Amelia Earhart: Our Favorite On National Aviation Day

“The stars seemed near enough to touch and never before have I seen so many.” Amelia Earhart

National Aviation Day

National Aviation Day is observed each year on August 19th to honor those people who helped pioneer aviation in the United States. President Franklin Delano Roosevelt initially issued the presidential proclamation in 1939 to honor Orville Wright’s birthday.

The Wright brothers are credited with inventing and building the world’s first successful airplane and making the first controlled powered and sustained heavier-than-air human flight on December 17, 1903.

Amelia Earhart, Our Favorite Aviatrix

Born on July 24, 1897, Amelia Earhart believed that all people should follow their dreams and work hard to make those dreams take flight. She loved aviation. She was also a strong advocate for the progress of women in general and female pilots in particular.

She was beautiful, graceful and feminine.  She was also intelligent and powerful and she possessed a will of steel. She was a highly accomplished author and responsible for countless quotes. Among our favorites:

“The most difficult thing is the decision to act. The rest is merely tenacity. The fears are paper tigers. You can do anything you decide to do. You can act to change and control your life and the procedure. The process is its own reward.”

“Decide whether or not the goal is worth the risks involved. If it is, stop worrying.”

“Worry retards reaction and makes clear-cut decisions impossible.”



Just A Few Of Amelia Earhart’s Amazing Accomplishments

October 22, 1922 – Broke the women’s altitude record at 14,000 feet.

Fall, 1928 – Published her book 20 Hours, 40 Min: Our Flight in the Friendship, toured and lectured; became aviation editor of Cosmopolitan magazine.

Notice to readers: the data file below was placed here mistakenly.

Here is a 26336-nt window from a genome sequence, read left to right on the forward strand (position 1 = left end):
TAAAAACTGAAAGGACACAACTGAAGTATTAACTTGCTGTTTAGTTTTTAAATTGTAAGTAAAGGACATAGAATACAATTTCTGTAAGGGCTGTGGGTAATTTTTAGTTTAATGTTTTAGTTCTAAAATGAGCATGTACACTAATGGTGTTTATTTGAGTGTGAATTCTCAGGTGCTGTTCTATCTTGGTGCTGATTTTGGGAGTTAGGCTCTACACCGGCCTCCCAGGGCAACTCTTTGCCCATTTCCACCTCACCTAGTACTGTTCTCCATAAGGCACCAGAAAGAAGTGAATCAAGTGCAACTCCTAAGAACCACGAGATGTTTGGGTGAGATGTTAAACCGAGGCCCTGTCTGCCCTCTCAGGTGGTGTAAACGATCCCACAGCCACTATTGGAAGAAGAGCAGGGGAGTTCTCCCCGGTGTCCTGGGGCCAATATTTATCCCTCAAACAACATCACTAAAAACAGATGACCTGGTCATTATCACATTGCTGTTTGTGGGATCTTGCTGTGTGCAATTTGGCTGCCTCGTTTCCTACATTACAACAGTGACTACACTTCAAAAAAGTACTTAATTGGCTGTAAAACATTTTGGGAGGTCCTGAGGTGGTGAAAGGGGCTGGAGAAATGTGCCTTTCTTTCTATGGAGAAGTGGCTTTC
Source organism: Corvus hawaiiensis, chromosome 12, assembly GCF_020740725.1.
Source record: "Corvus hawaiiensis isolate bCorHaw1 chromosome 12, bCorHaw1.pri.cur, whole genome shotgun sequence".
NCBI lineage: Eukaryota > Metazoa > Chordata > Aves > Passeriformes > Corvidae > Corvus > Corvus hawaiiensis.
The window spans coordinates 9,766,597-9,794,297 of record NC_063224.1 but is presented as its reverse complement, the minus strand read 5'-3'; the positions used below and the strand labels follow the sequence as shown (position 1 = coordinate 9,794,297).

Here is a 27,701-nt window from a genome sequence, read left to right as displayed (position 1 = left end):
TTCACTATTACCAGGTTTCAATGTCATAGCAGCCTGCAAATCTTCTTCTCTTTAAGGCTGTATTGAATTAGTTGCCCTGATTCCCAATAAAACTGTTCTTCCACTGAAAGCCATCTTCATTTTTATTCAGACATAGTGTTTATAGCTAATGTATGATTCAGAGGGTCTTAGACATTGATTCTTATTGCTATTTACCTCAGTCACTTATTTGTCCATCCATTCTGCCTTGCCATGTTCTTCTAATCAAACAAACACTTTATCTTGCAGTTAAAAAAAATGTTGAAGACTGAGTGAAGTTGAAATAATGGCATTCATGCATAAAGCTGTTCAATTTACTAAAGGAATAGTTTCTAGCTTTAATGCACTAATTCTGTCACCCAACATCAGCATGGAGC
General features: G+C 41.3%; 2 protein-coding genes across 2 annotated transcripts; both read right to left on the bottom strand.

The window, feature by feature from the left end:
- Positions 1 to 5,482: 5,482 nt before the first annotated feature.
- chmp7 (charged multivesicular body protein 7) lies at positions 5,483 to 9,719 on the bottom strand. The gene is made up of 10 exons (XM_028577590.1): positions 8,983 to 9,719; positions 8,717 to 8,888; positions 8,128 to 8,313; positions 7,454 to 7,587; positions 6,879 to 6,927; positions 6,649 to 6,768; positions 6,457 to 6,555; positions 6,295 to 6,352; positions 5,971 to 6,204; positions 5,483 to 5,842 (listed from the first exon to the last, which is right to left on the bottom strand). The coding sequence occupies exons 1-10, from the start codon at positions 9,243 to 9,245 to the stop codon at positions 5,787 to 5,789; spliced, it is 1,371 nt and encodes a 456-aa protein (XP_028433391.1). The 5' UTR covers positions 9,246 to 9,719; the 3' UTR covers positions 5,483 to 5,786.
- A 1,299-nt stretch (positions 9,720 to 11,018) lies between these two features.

Fall 1929 – Elected as an official for National Aeronautic Association and encouraged the Federation Aeronautique Internationale (FAI) to establish separate world altitude, speed and endurance records for women.

May 20-21, 1932 – First woman to fly solo across the Atlantic; 14 hrs 56 min (it was also the 5th anniversary of Lindberg’s Atlantic flight)

August 24-25, 1932 – First woman to fly solo nonstop coast to coast; set women’s nonstop transcontinental speed record, flying 2,447.8 miles in 19hrs 5min.

Fall 1932 – Elected president of the The Ninety-Nines (99s): International Organization of Women Pilots.

April l9 – 20, 1935 – First person to fly solo from Los Angeles to Mexico City; 13hrs 23min.

May 8, 1935 – First person to fly solo nonstop from Mexico City to Newark; 14hrs 19min

June 1, 1937 – Began flight around the world June 1937; first person to fly from the Red Sea to India.

“Flying may not be all plain sailing, but the fun of it is worth the price.”
Racing Nellie Bly
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